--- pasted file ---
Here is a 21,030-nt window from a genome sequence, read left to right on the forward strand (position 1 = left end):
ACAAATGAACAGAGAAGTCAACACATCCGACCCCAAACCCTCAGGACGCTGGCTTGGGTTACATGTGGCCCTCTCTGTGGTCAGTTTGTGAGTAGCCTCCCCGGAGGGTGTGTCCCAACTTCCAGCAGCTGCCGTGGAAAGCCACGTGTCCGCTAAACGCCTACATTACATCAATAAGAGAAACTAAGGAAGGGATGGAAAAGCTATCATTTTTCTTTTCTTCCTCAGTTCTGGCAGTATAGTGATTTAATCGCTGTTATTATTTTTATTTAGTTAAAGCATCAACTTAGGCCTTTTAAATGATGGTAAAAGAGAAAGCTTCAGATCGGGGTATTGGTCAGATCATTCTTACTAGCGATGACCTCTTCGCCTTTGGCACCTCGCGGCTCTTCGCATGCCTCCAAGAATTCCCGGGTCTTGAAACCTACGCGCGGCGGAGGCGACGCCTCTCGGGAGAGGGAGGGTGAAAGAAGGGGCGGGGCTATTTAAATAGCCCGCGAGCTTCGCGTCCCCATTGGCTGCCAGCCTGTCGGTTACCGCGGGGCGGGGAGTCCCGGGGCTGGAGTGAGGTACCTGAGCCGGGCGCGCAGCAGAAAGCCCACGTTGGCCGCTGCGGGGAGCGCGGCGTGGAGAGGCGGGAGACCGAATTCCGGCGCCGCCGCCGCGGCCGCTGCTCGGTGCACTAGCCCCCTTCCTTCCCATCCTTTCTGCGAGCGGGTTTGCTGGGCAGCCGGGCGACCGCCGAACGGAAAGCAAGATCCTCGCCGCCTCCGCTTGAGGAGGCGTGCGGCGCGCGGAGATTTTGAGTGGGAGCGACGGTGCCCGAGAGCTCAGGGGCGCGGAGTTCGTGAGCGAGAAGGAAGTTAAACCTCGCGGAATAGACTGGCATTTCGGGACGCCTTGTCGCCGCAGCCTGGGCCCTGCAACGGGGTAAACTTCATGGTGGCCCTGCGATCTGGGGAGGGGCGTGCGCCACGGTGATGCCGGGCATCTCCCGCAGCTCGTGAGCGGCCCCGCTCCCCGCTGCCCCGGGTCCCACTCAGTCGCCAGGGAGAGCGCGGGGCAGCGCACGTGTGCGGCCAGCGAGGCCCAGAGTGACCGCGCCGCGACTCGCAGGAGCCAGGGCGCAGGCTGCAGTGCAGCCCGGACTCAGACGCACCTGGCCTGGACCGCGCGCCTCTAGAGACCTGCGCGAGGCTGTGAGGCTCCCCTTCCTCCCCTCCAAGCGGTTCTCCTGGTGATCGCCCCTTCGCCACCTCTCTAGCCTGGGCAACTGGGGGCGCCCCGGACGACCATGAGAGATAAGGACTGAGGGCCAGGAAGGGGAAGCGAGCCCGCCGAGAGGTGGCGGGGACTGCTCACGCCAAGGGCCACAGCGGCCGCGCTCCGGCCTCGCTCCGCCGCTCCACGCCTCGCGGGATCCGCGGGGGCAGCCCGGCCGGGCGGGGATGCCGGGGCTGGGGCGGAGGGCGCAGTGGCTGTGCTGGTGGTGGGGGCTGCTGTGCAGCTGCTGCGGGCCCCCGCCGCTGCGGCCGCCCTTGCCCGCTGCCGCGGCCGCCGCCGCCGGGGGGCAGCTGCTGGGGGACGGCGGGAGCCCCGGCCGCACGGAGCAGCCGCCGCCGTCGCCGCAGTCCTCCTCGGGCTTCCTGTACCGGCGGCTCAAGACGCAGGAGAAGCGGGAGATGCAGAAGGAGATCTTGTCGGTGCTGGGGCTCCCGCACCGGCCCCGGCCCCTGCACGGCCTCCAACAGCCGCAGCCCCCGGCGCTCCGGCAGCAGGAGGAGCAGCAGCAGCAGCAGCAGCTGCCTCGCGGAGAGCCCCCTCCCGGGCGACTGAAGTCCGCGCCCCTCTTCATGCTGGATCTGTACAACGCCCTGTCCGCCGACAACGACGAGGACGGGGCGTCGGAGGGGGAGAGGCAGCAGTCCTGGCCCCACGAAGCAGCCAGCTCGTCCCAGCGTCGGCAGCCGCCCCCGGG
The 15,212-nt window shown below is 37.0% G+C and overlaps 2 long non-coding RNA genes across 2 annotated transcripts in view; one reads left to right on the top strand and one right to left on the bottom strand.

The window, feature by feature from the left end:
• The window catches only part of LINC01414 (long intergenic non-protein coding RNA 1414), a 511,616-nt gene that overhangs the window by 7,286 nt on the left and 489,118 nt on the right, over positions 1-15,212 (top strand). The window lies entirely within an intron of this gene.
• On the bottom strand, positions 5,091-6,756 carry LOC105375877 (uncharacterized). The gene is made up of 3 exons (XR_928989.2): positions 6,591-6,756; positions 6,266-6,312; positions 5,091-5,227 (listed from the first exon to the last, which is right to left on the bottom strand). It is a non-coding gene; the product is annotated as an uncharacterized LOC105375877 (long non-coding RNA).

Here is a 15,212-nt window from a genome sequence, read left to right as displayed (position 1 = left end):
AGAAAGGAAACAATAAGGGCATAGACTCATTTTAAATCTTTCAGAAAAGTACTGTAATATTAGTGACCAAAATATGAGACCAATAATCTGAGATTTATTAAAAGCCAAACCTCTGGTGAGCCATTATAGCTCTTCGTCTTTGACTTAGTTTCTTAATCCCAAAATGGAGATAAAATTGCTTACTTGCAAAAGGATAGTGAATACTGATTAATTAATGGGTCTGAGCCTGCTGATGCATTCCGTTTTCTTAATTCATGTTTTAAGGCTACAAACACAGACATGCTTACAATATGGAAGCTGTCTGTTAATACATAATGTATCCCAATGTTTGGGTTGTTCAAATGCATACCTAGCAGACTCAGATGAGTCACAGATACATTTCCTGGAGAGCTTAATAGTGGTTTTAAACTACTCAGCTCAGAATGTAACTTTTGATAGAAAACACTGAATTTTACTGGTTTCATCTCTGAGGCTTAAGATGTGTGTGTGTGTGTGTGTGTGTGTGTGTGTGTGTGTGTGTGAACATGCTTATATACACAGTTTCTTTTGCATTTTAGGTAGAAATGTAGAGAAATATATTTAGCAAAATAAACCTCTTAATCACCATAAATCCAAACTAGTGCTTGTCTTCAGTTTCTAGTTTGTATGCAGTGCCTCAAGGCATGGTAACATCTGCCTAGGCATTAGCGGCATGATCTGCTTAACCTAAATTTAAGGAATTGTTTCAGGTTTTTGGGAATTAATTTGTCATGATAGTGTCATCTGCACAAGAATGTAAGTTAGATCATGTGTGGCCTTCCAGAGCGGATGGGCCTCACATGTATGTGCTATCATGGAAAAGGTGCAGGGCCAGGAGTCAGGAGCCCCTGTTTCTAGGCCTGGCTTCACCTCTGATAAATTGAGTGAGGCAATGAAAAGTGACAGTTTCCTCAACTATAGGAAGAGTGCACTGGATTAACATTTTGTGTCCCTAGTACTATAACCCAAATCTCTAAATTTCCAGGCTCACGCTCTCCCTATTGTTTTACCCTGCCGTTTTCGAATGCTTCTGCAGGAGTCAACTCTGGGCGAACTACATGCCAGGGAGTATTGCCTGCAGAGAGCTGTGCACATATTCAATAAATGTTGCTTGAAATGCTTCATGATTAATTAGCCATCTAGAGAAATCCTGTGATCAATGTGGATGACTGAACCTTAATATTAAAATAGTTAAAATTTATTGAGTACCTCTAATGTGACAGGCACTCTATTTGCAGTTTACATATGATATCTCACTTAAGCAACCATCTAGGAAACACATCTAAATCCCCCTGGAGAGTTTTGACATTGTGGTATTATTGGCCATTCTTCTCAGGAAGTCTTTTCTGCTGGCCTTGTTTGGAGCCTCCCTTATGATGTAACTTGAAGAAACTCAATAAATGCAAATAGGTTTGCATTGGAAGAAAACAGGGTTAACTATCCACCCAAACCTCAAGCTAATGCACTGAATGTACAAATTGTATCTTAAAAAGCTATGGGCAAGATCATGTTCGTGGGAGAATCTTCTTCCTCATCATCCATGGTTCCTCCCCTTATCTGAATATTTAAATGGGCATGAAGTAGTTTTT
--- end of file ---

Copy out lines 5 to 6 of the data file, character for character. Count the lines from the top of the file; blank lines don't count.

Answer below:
• The window catches only part of LINC01414 (long intergenic non-protein coding RNA 1414), a 511,616-nt gene that overhangs the window by 7,286 nt on the left and 489,118 nt on the right, over positions 1-15,212 (top strand). The window lies entirely within an intron of this gene.
• On the bottom strand, positions 5,091-6,756 carry LOC105375877 (uncharacterized). The gene is made up of 3 exons (XR_928989.2): positions 6,591-6,756; positions 6,266-6,312; positions 5,091-5,227 (listed from the first exon to the last, which is right to left on the bottom strand). It is a non-coding gene; the product is annotated as an uncharacterized LOC105375877 (long non-coding RNA).